The commonality of making death threats happens in Sri Lanka, particularly since the repressive measures adopted by the then government in 1971 to suppress a minor rebellion by a political group know Janatha Vimuckthi Peramuna (JVP). There had been no official count of the persons killed during the repression of this rebellion. However, there is common acceptance that the figure is over 10,000 persons. Again, between 1987 and 1991 over 30,000 people disappeared in the south and a number of commissions appointed by the subsequent governments to report on these incidents have published their official reports. (Please see www.disappearances.org). In the protracted internal conflict in the northeast large numbers of people have been killed or have disappeared. Besides hundreds of thousands of people have been displaced. In all such conflicts the death threats have been posed by groups allegedly associated with rebels as well as with the state.

It is the collapse of Sri Lanka's law enforcement system, particularly the policing system that has made such use of death threats possible. Sri Lanka's policing system is incapable of protecting its people. Often there are fears that death threats are made or carried out with the knowledge of some police officers. Anyway, when people do receive death threats the police often do not take effective action to trace the offenders and to provide protection to the people. The absence of a witness protection law or programme may often place a particular police officer who is to deal with death threats in a position where he does not know what he is supposed to do. There are no police guidelines made on these matters, nor are resources made available to ensure protection. Those who utilise death threats as a means of intimidation are well aware of the limitations of the policing system with regard to this matter. It would be a useful exercise for the National Police Commission to engage the police hierarchy in a discussion on this issue and to develop a proper strategy to effectively wipe this practice out.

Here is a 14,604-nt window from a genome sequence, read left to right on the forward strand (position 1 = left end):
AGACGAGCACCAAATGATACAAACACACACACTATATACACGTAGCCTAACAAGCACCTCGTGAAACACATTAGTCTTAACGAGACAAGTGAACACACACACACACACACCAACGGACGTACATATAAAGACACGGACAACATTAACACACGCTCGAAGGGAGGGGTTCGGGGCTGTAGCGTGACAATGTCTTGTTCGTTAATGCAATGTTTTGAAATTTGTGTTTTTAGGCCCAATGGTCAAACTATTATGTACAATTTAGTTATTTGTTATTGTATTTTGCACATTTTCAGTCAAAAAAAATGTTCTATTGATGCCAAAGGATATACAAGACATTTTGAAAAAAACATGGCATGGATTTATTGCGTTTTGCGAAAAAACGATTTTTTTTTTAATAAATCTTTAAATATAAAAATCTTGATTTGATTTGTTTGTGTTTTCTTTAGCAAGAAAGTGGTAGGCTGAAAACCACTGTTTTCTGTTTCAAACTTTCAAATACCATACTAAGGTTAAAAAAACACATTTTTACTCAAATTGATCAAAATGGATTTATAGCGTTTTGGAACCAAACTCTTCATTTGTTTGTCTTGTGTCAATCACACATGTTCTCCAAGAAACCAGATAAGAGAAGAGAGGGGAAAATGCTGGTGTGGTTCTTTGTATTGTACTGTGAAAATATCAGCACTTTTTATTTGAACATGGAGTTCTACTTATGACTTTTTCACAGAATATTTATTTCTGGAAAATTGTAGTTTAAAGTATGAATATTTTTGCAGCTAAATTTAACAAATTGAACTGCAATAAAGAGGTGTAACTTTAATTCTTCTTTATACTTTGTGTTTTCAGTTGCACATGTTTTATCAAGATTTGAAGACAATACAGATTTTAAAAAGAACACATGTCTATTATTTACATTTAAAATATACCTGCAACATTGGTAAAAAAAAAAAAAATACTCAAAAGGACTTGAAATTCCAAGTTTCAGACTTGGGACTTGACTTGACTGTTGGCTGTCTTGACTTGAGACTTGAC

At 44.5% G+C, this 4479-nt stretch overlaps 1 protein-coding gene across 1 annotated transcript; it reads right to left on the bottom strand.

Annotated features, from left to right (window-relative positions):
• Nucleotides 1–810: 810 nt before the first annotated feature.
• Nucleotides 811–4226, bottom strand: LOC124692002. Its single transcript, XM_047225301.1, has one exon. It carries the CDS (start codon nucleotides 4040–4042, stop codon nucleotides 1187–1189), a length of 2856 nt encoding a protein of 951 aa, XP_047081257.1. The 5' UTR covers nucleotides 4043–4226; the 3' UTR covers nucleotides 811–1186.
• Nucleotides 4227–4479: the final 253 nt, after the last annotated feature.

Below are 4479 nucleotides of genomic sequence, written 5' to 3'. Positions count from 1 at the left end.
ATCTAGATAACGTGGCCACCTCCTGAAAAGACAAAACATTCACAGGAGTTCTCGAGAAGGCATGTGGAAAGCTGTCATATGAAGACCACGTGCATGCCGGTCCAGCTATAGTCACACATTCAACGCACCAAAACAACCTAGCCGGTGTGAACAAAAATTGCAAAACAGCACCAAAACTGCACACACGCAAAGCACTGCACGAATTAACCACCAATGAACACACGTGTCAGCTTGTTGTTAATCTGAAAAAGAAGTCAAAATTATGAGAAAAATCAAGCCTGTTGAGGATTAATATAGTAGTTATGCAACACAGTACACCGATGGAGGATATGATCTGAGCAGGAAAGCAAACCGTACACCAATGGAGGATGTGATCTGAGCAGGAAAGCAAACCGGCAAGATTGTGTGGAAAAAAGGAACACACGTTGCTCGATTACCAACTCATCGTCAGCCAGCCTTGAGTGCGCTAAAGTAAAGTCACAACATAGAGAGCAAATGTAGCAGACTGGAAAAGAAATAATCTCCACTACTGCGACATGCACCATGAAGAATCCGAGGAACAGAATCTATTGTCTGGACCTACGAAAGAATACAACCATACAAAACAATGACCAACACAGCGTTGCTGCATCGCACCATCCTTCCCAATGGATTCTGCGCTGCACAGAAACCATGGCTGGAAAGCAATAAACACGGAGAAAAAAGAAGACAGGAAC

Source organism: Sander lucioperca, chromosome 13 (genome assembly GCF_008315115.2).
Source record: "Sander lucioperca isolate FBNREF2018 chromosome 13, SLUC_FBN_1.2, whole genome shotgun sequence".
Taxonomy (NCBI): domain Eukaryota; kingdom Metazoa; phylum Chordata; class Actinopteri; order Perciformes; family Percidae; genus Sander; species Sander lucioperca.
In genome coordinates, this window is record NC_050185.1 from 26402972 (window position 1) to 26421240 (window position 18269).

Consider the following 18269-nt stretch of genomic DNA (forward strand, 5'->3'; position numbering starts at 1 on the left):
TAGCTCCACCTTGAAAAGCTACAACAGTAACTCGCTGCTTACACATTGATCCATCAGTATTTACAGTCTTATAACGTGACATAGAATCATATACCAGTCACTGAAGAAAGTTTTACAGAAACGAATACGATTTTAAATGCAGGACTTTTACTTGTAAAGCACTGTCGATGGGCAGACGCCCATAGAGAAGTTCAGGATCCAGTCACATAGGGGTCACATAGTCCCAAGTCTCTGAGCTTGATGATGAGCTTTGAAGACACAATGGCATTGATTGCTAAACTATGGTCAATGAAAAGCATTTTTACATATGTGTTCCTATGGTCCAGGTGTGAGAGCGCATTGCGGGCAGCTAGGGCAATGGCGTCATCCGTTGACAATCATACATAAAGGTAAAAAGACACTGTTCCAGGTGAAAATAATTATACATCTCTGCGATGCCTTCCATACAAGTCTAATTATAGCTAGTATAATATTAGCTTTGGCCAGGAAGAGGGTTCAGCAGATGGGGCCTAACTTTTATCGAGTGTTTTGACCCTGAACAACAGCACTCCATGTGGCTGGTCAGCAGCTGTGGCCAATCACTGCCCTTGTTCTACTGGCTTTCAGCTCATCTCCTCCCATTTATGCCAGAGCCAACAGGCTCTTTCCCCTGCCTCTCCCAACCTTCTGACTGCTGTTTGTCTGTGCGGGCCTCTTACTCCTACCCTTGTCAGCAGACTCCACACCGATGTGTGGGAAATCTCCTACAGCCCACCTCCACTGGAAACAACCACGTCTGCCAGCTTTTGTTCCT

The Asian Human Rights Commission is of the view that the widespread nature and the constancy of the making of such death threats as such is a major cause for insecurity in the country.  Therefore the state owes an obligation to take such measures as required to discourage the making of such threats and to find ways to take effective legal action to stop the spread of this practice. However, the AHRC notes that as of now there is no serious attempt to study this situation with a view to finding a solution for the elimination of this practice.

The AHRC urges the Human Rights Council, the UN Human Rights Commissioners Office as well as other UN agencies and international bodies to take up this matter with Sri Lanka as the state party to the ICCPR and to conduct constructive dialogue with a view to bring this practice to an end.

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This statement represents the views of the AHRC and the following organisations based in Sri Lanka: People against Torture - Ekala, Janasansadaya – Panadura, The Home for Torture Victims – Kandy, SETIC – Kandy, Right to Life – Negombo and the Rule of Law Centre – Colombo.

About AHRC: The Asian Human Rights Commission is a regional non-governmental organisation monitoring and lobbying human rights issues in Asia. The Hong Kong-based group was founded in 1984.